Moncler Spring Summer 2019 Milan Fashion Week. Moncler has taken a leap into a whole new strategy of engaging with collaborations, giving individual designers the possibilities to express themselves in the frame of Moncler. For this season all presentations of Moncler were set in the form of multiple performances presented in digital work played on the walls of a cavernous Milan warehouse gallery. For the Spring Summer 2019 Moncler showed 7 designers. We are going to show 5 designers : 1952, Simone Rocha, Craig Green, Noir Kei Ninomiya, and Fragment by Hiroshi Fujiwara.
Moncler blew up the fashion imagination of the spectators and showed absolutely different look on the brand since 1952. The Moncler 1952 collection comprised a more accessible urban wardrobe for men and women. It is a let’s say classic line of ready-to-wear line. The Moncler classic, generic line – backup for featured artistic experimentation.
Ninomiya’s Noir concept involved giant 3-D, computer-generated figures of twirling women in sequences that felt akin to witnessing the head-down birth of cyborgs. The digital collaboration with Setsuya Kurotaki ingeniously magnified the petaled, silver grommet-linked, knitted, and flower-shaped mesh techniques the designer had wrought out of standard Moncler black padded nylon and its logo template.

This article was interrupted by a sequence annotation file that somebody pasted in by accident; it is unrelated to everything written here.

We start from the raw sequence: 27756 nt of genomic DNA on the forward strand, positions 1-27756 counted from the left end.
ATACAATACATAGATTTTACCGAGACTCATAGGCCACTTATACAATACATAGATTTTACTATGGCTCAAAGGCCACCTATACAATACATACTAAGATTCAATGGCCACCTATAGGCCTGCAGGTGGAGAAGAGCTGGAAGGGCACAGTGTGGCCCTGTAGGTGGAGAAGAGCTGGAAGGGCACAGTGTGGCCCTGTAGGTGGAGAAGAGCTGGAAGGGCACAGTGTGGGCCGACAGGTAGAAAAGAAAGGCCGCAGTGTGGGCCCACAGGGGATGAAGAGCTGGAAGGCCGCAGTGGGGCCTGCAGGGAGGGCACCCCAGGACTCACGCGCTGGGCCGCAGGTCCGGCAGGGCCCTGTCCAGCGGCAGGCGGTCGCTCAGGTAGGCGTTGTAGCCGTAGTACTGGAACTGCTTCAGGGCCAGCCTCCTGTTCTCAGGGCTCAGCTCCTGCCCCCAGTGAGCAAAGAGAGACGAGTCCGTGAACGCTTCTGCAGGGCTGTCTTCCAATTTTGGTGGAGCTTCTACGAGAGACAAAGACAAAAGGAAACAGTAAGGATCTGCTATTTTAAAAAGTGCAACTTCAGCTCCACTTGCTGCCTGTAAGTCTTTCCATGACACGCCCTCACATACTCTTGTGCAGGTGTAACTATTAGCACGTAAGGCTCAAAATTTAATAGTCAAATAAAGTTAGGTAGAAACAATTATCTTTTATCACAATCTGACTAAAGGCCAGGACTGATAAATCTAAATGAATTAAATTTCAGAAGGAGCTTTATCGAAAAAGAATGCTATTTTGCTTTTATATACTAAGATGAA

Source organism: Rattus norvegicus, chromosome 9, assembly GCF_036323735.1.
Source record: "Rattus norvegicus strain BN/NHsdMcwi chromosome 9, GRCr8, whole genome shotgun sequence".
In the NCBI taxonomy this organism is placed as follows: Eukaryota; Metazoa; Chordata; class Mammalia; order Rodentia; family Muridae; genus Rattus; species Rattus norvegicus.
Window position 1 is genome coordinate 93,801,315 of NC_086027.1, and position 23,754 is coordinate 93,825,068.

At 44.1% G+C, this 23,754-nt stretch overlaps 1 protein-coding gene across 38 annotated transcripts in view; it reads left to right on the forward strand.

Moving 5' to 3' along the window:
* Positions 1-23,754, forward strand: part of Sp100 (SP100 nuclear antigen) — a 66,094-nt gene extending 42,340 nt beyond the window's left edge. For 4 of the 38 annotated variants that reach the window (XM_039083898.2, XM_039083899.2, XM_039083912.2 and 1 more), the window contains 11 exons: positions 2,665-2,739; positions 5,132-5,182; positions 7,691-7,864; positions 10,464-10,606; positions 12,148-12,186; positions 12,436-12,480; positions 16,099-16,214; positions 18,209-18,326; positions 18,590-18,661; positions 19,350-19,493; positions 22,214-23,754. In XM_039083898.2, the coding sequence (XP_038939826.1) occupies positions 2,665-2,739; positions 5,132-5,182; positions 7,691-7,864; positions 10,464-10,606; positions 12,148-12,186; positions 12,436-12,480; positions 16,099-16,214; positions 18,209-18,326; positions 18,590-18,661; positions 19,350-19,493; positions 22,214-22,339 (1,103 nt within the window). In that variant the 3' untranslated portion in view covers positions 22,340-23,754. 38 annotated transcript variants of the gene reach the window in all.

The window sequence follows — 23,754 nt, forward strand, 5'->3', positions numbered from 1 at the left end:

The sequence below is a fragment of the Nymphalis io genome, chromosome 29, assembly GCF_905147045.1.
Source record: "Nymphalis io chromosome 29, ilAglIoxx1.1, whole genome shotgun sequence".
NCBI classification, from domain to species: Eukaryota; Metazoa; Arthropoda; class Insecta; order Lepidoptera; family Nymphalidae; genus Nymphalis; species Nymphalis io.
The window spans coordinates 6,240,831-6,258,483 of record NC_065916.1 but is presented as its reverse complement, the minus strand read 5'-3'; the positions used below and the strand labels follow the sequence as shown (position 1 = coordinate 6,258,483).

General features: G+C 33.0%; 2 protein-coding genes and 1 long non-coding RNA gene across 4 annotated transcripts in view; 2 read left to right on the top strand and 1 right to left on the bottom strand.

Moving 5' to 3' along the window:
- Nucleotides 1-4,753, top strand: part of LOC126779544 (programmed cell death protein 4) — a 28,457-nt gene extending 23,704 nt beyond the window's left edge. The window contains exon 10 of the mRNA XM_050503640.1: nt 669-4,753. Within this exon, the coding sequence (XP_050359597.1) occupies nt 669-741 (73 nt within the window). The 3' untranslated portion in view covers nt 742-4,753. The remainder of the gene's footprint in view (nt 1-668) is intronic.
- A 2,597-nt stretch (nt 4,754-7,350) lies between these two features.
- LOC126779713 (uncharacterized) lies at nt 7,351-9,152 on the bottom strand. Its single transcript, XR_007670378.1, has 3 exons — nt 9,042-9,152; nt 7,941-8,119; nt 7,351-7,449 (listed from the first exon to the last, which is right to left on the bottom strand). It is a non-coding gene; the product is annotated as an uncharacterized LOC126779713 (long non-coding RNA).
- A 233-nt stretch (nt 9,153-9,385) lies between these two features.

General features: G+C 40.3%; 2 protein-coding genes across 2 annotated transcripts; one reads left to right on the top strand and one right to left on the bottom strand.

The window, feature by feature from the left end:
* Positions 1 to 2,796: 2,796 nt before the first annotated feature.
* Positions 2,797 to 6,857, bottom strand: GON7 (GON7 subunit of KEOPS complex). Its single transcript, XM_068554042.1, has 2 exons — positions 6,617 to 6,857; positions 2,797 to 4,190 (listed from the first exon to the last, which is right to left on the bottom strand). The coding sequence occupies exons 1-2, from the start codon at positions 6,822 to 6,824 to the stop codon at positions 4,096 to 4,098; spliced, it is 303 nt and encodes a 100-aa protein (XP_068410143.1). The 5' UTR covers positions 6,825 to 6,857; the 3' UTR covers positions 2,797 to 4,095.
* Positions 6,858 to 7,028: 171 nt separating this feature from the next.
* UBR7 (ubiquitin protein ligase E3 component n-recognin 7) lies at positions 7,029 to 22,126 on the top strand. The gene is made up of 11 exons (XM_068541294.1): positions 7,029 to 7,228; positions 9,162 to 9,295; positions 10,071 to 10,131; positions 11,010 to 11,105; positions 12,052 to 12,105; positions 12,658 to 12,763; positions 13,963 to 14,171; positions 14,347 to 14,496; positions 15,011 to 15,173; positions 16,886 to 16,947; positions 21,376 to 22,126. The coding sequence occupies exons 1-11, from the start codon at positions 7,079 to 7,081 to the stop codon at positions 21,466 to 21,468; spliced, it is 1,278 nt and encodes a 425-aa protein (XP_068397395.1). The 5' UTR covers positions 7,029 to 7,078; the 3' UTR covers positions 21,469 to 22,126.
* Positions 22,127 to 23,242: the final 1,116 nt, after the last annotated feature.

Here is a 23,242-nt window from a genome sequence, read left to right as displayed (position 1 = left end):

Simone Rocha, Irish designer, chose a gardening theme, reasoning that her Spring Moncler collection should logically center on protection from villains and the rain. There were flower jewels embedded in vinyl coats; ruffle-edged dresses; 3-D anemone and daisy embroideries; floppy-brimmed hats tied on with tulle scarves; and Wellington boots with embroider anglaise cut-outs. There were also gardening tools and gloves inserted with lace and flower-shaped sunglasses to complete this collection of the quirky Victorian symbolism. Her film directed by Tyler Mitchell was about the girls on the scorching English summer in Wisley garden reminded the Virgin Suicides or a cult surviving on the edge of extinction, frisson of horror in fashion. Rocha stated that she is very much appreciated Moncler’s opportunity to participate in this art experiment: “I had to make sure people felt the emotion, that the girls felt very displaced, like their identity is their work. It could be Down South; Arizona, even.”
Craig Green’s installation was a set of giant video projections of the mechanical contraptions, kite like he loves to construct. This time they were twirling, jumping, bouncing, windmilling sculptural frameworks. “It’s fun working with them because they have so much technical ability,” said Green. “The brief was to try color, so we went for the most celebratory ones we could think of, looking at windsurfing sails, kites, and flags. Also, it’s summer—I burn terribly—so I thought of what could protect you: tents, hoods . . . .” Green’s design language and his ability to fuse concept with art is truly unique.
Fragment by Hiroshi Fujiwara, is a Japanese hero of streetwear. His collection, printed with serial numbers and logos, was a practical fusion of American generics and European variety of jeans and jackets. Its title was World Tour, but Fujiwara’s fantasy animation also had an apocalyptic undertow, with a hero eventually escaping earth to float in space.